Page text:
Development of a low-cost marine pCO2 sensor to characterise the natural variability of coastal carbonate chemistry in the context of global change

To aid the investigation into natural variability of coastal carbonate chemistry, pCO2 sensors are an invaluable tool for ease of in-situ data collection. However, these sensors can require not only specific expertise of utilisation but are also inaccessible to many due to high cost. In lieu of an expensive sensor, the most common way to measure pCO2 in seawater is with discrete sampling of water and subsequent analysis for two of the three parameters of the carbonate system (dissolved inorganic carbon (DIC), Total alkalinity (AT) or pH) which is then used to calculate a final pCO2 value. This method requires a substantial amount of cost, time and labour to not only retrieve seawater from depth, but also employ precise expertise in analyses with each step being potentially fraught with human error.

This research addressed these issues by developing a low-cost, easy-to-use sensor which efficiently and accurately measured coastal marine pCO2. This required a research and development stage where the sensor and housing design was tested at The University of Glasgow (Chapter 2 and 3) and also deployed in a temperate (Chapter 4) and tropical (Chapter 5) field environment. Seawater samples were also taken and their carbonate chemistry analysed in conjunction with sensor readings to calibrate and confirm the accuracy of the sensor. Along with the developed sensor and the collection of in-situ pCO2 data, other marine variables were also measured (pH, dissolved oxygen, chlorophyll, salinity, temperature, depth, photosynthetically active radiation, dissolved inorganic carbon and total alkalinity) to obtain a characterisation of the areas and an analysis of the drivers behind these variables.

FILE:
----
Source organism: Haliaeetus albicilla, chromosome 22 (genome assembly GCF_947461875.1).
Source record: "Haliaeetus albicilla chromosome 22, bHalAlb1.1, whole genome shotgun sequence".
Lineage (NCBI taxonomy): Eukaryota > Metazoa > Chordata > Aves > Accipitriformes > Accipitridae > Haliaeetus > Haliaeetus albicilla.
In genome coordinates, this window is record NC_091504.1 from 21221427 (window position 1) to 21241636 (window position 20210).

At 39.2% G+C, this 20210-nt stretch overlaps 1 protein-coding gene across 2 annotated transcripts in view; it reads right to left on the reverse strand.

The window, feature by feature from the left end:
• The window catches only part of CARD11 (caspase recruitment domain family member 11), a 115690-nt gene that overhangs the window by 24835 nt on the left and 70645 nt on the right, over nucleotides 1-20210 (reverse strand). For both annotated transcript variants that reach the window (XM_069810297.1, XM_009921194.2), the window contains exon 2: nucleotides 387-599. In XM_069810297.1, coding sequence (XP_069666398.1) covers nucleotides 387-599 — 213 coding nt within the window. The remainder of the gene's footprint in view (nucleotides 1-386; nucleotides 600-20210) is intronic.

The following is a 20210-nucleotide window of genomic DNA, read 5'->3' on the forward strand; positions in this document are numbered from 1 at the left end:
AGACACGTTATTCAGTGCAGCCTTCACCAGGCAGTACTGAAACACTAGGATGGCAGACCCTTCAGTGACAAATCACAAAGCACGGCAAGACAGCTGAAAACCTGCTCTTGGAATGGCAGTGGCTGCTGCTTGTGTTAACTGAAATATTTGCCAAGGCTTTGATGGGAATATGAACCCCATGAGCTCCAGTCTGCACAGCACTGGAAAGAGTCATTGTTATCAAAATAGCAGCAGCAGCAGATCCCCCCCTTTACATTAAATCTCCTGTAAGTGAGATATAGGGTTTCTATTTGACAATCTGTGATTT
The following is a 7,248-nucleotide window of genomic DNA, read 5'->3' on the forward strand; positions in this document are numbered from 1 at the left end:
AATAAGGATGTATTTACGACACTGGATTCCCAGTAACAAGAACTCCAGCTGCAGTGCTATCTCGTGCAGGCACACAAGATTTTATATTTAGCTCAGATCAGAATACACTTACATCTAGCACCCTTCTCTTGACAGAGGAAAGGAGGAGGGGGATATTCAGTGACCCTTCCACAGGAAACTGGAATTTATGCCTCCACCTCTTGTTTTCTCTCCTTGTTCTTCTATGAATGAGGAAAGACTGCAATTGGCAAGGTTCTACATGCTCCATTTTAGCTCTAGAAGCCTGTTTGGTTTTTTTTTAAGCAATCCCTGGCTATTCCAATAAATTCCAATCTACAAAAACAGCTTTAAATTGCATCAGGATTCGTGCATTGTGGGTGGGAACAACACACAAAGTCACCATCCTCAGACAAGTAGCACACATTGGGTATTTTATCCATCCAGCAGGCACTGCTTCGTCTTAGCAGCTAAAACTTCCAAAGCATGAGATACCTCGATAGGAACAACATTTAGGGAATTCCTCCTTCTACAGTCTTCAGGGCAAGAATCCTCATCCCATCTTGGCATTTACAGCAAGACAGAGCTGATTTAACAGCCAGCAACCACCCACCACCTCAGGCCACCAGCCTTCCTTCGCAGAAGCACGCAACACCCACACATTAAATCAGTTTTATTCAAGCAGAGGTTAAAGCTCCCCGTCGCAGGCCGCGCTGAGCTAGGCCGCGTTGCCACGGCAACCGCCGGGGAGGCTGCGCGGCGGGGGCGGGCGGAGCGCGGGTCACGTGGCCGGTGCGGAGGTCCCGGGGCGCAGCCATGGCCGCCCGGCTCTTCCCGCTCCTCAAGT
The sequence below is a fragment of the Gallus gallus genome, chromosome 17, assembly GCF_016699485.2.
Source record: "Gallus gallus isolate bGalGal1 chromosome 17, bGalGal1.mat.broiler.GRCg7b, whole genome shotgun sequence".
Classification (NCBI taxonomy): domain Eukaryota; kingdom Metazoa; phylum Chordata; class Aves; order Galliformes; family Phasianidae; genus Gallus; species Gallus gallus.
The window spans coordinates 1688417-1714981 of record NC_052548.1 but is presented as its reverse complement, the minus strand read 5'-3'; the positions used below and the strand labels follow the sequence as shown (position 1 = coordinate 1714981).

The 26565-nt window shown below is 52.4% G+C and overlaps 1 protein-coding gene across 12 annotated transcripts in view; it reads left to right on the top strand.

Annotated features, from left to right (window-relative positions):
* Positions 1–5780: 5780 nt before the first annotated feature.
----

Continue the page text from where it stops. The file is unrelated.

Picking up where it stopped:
The observed variability in the temperate area of Caol Scotnish, Loch Sween, Scotland was shown to be highly dependent on biological activity and the tidal action which exchanged different water masses into and out of the site. The observed variability in the tropical area of El Quseir, Egypt was shown to be highly dependent on biological activity, temperature and weather events. The sensor coped well in characterising the concentrations of pCO2 in both sites. There is a larger fluctuation of pCO2 in the tropical site than compared with the temperate site which is dictated by the relative hydrography in each area and the particular weather conditions experienced.

Hill K. S., 2018. Development of a low-cost marine pCO2 sensor to characterise the natural variability of coastal carbonate chemistry in the context of global change. PhD thesis, University of Glasgow. Thesis (restricted access).

1 Response to “Development of a low-cost marine pCO2 sensor to characterise the natural variability of coastal carbonate chemistry in the context of global change”


  1. 1 Md Hadayet Ullah 5 November 2018 at 13:45

    So, will the sensor be available soon to use for the scientific community ?


Leave a Reply

Fill in your details below or click an icon to log in:

WordPress.com Logo

You are commenting using your WordPress.com account. Log Out /  Change )

Google photo

You are commenting using your Google account. Log Out /  Change )

Twitter picture

You are commenting using your Twitter account. Log Out /  Change )

Facebook photo

You are commenting using your Facebook account. Log Out /  Change )

Connecting to %s

This site uses Akismet to reduce spam. Learn how your comment data is processed.




Subscribe to the RSS feed

Powered by FeedBurner

Follow AnneMarin on Twitter

Blog Stats

  • 1,184,331 hits

OA-ICC HIGHLIGHTS

Ocean acidification in the IPCC AR5 WG II

OUP book